Thursday, July 20, 2017

Time to divide bearded iris 

With their showy spring flowers, bearded iris is a mainstay in many gardens.
Bearded irises are generally low maintenance plants season after season, but over time they can become crowded and they stop producing as many blooms. When this happens, it's an indication the plant needs to be divided.
Iris grow in clumps and the root of an iris is called a rhizome. The best tool to use to dig iris rhizomes is a spading fork.
Spading forks make it easy to get under and lift the rhizome without causing damage to the roots.
Once you’ve got the clump of iris out of the ground, you’ll be able to see the rhizomes clearly.
You’ll want to get rid of any old or diseased rhizomes. You can remove and divide the clump with a knife or by breaking off each root with your hand.
Trim the leaves in a fan shape down to between 4" and 6".
Mark the leaves with the name of the iris, so you’ll remember which one it is.
When you’re planting your iris in their new location, remember that iris grow in the direction of the heel so place your rhizomes with the leaves planted in the direction you want the plant to grow. Iris will do okay in clay soils, but they thrive in soils that have been amended, so add a couple of inches of Sheep, Peat and Compost and dig in it.
Next, dig a shallow trench in your amended soil, add some Bone Meal and place the rhizome so that the roots are fanned out to the side, then add enough soil to just cover the rhizome and water thoroughly.
Your iris will establish through the summer and fall and be ready to bloom next spring. 

Thursday, July 13, 2017

Tips to get the most from your vegetable garden 

Now that the growing season is upon us, we all want the best we can get from our vegetable gardens. Here are some tips to help you get the most from your garden this season. Make time to work in your garden every day. Time spent working around your plants helps you catch small problems before they get out of control. Spotting insect or disease issues early makes them easier to deal with.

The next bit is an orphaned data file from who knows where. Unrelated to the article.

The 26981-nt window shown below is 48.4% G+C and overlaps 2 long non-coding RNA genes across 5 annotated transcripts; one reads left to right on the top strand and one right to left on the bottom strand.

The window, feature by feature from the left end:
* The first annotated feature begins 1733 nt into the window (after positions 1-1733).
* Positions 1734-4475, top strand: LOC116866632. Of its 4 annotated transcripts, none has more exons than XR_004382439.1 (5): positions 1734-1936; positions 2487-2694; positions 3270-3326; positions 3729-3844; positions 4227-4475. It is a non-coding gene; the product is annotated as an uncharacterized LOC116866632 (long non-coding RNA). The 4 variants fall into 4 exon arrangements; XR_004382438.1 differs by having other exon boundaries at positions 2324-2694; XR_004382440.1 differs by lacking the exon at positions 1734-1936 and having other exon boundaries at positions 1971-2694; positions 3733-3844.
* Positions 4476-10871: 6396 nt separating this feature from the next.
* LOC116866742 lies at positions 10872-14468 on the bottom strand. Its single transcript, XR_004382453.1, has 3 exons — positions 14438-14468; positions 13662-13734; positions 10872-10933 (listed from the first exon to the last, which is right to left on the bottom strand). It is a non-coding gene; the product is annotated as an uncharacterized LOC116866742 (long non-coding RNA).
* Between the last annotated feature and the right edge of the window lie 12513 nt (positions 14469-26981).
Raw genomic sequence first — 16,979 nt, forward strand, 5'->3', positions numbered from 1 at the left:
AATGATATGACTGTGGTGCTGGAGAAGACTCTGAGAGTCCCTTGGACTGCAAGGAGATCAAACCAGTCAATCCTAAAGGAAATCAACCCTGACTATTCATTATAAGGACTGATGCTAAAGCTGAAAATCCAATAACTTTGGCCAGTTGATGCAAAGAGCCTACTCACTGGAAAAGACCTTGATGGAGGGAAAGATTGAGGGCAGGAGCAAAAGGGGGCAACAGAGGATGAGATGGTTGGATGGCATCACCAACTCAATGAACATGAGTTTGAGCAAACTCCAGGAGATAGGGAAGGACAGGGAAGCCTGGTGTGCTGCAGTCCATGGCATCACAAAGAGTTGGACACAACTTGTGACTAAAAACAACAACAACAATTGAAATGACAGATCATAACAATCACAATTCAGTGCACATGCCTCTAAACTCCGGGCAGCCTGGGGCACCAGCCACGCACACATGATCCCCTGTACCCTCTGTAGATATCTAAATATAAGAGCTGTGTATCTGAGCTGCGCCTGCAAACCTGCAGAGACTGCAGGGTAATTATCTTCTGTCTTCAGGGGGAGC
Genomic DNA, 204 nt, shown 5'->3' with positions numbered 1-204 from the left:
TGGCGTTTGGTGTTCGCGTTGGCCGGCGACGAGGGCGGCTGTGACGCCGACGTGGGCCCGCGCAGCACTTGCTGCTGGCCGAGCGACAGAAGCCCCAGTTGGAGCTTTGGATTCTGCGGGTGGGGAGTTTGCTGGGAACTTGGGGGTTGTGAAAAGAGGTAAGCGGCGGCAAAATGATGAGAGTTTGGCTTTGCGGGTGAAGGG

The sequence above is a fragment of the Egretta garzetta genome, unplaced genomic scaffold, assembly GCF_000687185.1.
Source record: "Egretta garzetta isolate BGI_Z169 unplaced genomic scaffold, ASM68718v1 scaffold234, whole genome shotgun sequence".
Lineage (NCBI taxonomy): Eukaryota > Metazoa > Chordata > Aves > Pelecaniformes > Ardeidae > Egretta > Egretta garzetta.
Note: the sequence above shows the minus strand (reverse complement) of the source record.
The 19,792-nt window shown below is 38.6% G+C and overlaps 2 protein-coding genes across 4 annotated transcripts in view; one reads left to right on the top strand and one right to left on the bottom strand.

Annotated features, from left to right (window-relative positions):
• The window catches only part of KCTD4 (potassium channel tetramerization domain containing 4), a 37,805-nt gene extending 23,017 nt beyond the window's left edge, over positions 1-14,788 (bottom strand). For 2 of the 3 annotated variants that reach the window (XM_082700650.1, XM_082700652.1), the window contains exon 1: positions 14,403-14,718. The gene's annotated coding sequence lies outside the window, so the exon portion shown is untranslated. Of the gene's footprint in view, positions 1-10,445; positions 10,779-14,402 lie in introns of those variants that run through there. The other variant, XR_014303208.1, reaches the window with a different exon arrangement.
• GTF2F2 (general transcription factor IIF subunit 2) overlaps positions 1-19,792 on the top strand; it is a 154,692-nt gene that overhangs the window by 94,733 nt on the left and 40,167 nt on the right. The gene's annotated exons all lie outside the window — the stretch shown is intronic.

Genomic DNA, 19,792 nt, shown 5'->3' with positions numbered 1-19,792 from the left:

Cultivate, don't weed. Carry a garden  hoe with you when you make your daily rounds in the garden. Use your garden hoe to lightly scuff up the soil between rows and around plants. Weeds will never have the chance to get started.
Mulch. Apply a layer of mulch between rows and around plants. A 2” layer of mulch helps retain moisture and also keeps weeds down.
Grow more crops vertically. Yields on vining crops such as tomatoes, pole beans and squash improve if you use sturdy trellis and cages to support your plants as they grow.
You can see and pick ripe vegetables easier and the air circulation around plants is better, which means you’ll have less mildew and disease problems.
Take advantage of overhead space.
Tumbling Tom tomatoes do really well in hanging baskets.  
Irrigate, don’t water.  Plants grow better if you water at the roots and not overhead. Build a trench or a moat around your plants and fill with water. This will keep the water where your plants need it. 
Feed your crops the right fertilizer. When your plants start out they need Nitrogen, the first number on the bag. As vegetable plants grow and begin to produce blooms and fruit, they need Phosphate and Potassium, the middle and last number on the bag.
Use succession planting. Succession planting allows you to grow and harvest more than one crop from the same space in the garden. Now that your spring-planted lettuce is done, plant some bush beans or other fast maturing crop in the same spot. When this crop is done in the fall, it'll be time to plant cool weather crops such as spinach, lettuce and kale. Staying in touch with your garden will help you make the most of your garden space and grow more vegetables.